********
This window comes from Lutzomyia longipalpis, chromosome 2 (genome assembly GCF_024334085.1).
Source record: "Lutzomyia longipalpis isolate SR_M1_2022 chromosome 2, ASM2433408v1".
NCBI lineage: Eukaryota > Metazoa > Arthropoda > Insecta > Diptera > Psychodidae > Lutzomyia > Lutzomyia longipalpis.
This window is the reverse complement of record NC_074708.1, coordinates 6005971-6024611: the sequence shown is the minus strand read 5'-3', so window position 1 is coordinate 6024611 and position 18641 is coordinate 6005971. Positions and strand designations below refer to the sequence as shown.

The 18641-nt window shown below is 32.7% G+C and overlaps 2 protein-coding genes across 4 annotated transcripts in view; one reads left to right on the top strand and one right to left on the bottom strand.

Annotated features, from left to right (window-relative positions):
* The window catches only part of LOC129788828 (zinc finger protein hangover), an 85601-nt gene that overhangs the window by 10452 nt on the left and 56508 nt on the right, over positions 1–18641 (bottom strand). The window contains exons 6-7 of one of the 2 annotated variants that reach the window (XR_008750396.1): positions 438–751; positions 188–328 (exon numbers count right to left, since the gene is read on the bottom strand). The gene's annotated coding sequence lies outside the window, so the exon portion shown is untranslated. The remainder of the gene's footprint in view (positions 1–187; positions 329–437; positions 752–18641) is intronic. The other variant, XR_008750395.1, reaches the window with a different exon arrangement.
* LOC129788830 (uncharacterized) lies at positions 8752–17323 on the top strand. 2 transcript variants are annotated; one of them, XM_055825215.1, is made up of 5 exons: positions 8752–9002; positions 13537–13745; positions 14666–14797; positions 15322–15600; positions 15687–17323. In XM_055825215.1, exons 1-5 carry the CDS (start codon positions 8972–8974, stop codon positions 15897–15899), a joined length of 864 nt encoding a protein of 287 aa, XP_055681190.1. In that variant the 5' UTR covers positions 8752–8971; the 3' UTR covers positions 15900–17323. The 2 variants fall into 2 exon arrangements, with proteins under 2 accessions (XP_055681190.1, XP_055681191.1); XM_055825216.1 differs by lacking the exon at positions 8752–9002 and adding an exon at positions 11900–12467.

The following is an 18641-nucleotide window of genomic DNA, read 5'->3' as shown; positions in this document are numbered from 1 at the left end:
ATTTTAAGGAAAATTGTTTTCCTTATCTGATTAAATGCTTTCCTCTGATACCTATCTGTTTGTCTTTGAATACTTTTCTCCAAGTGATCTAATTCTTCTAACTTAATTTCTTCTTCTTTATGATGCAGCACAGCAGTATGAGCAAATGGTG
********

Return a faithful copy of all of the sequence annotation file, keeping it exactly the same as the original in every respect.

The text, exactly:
This window comes from Lutzomyia longipalpis, chromosome 2 (genome assembly GCF_024334085.1).
Source record: "Lutzomyia longipalpis isolate SR_M1_2022 chromosome 2, ASM2433408v1".
NCBI lineage: Eukaryota > Metazoa > Arthropoda > Insecta > Diptera > Psychodidae > Lutzomyia > Lutzomyia longipalpis.
This window is the reverse complement of record NC_074708.1, coordinates 6005971-6024611: the sequence shown is the minus strand read 5'-3', so window position 1 is coordinate 6024611 and position 18641 is coordinate 6005971. Positions and strand designations below refer to the sequence as shown.

The 18641-nt window shown below is 32.7% G+C and overlaps 2 protein-coding genes across 4 annotated transcripts in view; one reads left to right on the top strand and one right to left on the bottom strand.

Annotated features, from left to right (window-relative positions):
* The window catches only part of LOC129788828 (zinc finger protein hangover), an 85601-nt gene that overhangs the window by 10452 nt on the left and 56508 nt on the right, over positions 1–18641 (bottom strand). The window contains exons 6-7 of one of the 2 annotated variants that reach the window (XR_008750396.1): positions 438–751; positions 188–328 (exon numbers count right to left, since the gene is read on the bottom strand). The gene's annotated coding sequence lies outside the window, so the exon portion shown is untranslated. The remainder of the gene's footprint in view (positions 1–187; positions 329–437; positions 752–18641) is intronic. The other variant, XR_008750395.1, reaches the window with a different exon arrangement.
* LOC129788830 (uncharacterized) lies at positions 8752–17323 on the top strand. 2 transcript variants are annotated; one of them, XM_055825215.1, is made up of 5 exons: positions 8752–9002; positions 13537–13745; positions 14666–14797; positions 15322–15600; positions 15687–17323. In XM_055825215.1, exons 1-5 carry the CDS (start codon positions 8972–8974, stop codon positions 15897–15899), a joined length of 864 nt encoding a protein of 287 aa, XP_055681190.1. In that variant the 5' UTR covers positions 8752–8971; the 3' UTR covers positions 15900–17323. The 2 variants fall into 2 exon arrangements, with proteins under 2 accessions (XP_055681190.1, XP_055681191.1); XM_055825216.1 differs by lacking the exon at positions 8752–9002 and adding an exon at positions 11900–12467.

The following is an 18641-nucleotide window of genomic DNA, read 5'->3' as shown; positions in this document are numbered from 1 at the left end:
ATTTTAAGGAAAATTGTTTTCCTTATCTGATTAAATGCTTTCCTCTGATACCTATCTGTTTGTCTTTGAATACTTTTCTCCAAGTGATCTAATTCTTCTAACTTAATTTCTTCTTCTTTATGATGCAGCACAGCAGTATGAGCAAATGGTG